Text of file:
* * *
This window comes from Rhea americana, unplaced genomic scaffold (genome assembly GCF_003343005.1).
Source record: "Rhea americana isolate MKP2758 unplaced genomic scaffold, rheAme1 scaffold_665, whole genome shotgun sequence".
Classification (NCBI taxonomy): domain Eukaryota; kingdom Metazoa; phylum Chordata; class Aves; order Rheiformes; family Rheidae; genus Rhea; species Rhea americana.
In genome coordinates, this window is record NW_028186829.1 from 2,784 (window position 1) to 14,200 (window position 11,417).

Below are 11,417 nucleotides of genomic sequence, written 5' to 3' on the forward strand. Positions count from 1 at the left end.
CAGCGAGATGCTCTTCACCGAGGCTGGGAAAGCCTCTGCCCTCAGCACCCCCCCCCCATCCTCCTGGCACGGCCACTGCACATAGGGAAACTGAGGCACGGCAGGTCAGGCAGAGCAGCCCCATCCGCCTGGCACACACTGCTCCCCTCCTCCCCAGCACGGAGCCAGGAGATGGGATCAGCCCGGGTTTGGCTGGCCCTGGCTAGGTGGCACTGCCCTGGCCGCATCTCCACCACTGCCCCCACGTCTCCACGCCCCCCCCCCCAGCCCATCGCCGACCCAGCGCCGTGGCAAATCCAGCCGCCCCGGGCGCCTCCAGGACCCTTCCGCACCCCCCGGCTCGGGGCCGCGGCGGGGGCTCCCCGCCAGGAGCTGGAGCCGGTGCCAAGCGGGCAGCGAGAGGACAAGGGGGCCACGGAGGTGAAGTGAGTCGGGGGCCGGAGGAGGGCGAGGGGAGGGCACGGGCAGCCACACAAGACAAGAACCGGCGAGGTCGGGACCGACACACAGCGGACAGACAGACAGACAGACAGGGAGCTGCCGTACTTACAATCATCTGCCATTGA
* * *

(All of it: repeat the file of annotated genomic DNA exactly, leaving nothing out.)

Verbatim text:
This window comes from Rhea americana, unplaced genomic scaffold (genome assembly GCF_003343005.1).
Source record: "Rhea americana isolate MKP2758 unplaced genomic scaffold, rheAme1 scaffold_665, whole genome shotgun sequence".
Classification (NCBI taxonomy): domain Eukaryota; kingdom Metazoa; phylum Chordata; class Aves; order Rheiformes; family Rheidae; genus Rhea; species Rhea americana.
In genome coordinates, this window is record NW_028186829.1 from 2,784 (window position 1) to 14,200 (window position 11,417).

Below are 11,417 nucleotides of genomic sequence, written 5' to 3' on the forward strand. Positions count from 1 at the left end.
CAGCGAGATGCTCTTCACCGAGGCTGGGAAAGCCTCTGCCCTCAGCACCCCCCCCCCATCCTCCTGGCACGGCCACTGCACATAGGGAAACTGAGGCACGGCAGGTCAGGCAGAGCAGCCCCATCCGCCTGGCACACACTGCTCCCCTCCTCCCCAGCACGGAGCCAGGAGATGGGATCAGCCCGGGTTTGGCTGGCCCTGGCTAGGTGGCACTGCCCTGGCCGCATCTCCACCACTGCCCCCACGTCTCCACGCCCCCCCCCCCAGCCCATCGCCGACCCAGCGCCGTGGCAAATCCAGCCGCCCCGGGCGCCTCCAGGACCCTTCCGCACCCCCCGGCTCGGGGCCGCGGCGGGGGCTCCCCGCCAGGAGCTGGAGCCGGTGCCAAGCGGGCAGCGAGAGGACAAGGGGGCCACGGAGGTGAAGTGAGTCGGGGGCCGGAGGAGGGCGAGGGGAGGGCACGGGCAGCCACACAAGACAAGAACCGGCGAGGTCGGGACCGACACACAGCGGACAGACAGACAGACAGACAGGGAGCTGCCGTACTTACAATCATCTGCCATTGA